This week I was presented the very difficult decision as a news editor of either ignoring a sad incident in our community or reporting on it at the risk of insulting readers. I took the bold leap of reporting on it because, as you will read in Larry Werner’s column on this page, those left to ponder a loved one’s suicide would rather keep society talking about the problem as opposed to it lingering in our subconscious without any attention, thought or preventative action.
There are resources in our area to help those suffering with suicidal thoughts. There are also warning signs we can look out for while caring for friends and family. When a loved one’s feelings become so desperate that your instinct wonders about their safety, that might be a good time to tell the person about resources and places of help, safety and comfort.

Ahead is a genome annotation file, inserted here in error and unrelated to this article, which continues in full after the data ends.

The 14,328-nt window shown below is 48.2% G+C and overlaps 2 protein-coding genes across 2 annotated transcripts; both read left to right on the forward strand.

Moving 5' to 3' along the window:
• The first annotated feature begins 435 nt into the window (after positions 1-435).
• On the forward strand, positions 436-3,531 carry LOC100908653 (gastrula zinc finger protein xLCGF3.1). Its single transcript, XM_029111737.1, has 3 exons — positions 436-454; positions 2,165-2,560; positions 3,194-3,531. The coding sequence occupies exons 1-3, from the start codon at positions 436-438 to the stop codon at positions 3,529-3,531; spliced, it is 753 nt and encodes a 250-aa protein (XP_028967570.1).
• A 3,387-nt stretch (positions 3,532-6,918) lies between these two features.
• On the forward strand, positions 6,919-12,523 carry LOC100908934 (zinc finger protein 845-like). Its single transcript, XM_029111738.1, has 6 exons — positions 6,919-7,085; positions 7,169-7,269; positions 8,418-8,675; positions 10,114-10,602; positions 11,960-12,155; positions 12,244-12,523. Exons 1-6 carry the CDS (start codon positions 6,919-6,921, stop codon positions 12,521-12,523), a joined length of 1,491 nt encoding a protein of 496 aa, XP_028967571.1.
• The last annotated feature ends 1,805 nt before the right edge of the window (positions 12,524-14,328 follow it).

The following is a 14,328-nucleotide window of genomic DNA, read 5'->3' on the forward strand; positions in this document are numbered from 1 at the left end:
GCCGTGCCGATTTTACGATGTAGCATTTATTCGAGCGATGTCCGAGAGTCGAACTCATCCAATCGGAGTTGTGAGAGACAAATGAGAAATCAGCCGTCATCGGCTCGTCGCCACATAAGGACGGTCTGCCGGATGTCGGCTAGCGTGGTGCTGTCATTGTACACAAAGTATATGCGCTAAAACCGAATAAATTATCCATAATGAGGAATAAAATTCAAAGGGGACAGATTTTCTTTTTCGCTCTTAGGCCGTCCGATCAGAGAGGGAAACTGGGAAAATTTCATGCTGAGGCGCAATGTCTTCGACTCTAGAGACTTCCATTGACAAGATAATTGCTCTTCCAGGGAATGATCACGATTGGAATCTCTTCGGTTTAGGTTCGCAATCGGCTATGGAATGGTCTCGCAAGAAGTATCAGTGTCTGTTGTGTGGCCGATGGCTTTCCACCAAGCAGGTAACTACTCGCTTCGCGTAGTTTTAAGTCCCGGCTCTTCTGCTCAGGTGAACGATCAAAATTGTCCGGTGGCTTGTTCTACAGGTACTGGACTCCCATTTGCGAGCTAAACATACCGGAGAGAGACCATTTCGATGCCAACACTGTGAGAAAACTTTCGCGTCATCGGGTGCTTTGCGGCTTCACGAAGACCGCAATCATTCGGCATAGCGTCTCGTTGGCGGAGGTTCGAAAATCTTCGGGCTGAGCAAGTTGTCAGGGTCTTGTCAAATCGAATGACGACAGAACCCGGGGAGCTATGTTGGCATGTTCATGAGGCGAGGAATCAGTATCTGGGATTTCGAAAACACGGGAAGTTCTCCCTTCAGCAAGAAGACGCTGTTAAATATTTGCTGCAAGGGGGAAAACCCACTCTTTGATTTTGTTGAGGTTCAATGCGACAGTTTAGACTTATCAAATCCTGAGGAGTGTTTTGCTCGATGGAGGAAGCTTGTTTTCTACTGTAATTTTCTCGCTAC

Suicidal warnings signs include:
• Threatening to or talking about wanting to die
• Increased apathy, hopelessness
• Poor eating and sleeping habits
• Acquiring a gun or stockpiling pills
• Substance abuse
• Putting personal affairs in order
• Withdrawal from friends, family and activities usually enjoyed.
According to the La Crosse Area Suicide Prevention Initiative, the best thing to do if you or someone you know is facing very hard times is to seek help.
• Call 1-800-273-TALK (8255) (National Suicide Prevention Hotline)
• See a doctor or therapist via a clinic, walk-in or emergency room
• Call 911 or 211.
Although few of us have the expertise, confidence or know-how to walk a friend through their darkest moments, we all have the capacity to accept that suicide exists and there are ways to arm each other with tools for coping and surviving.
You can contact Emily Bialkowski at email@example.com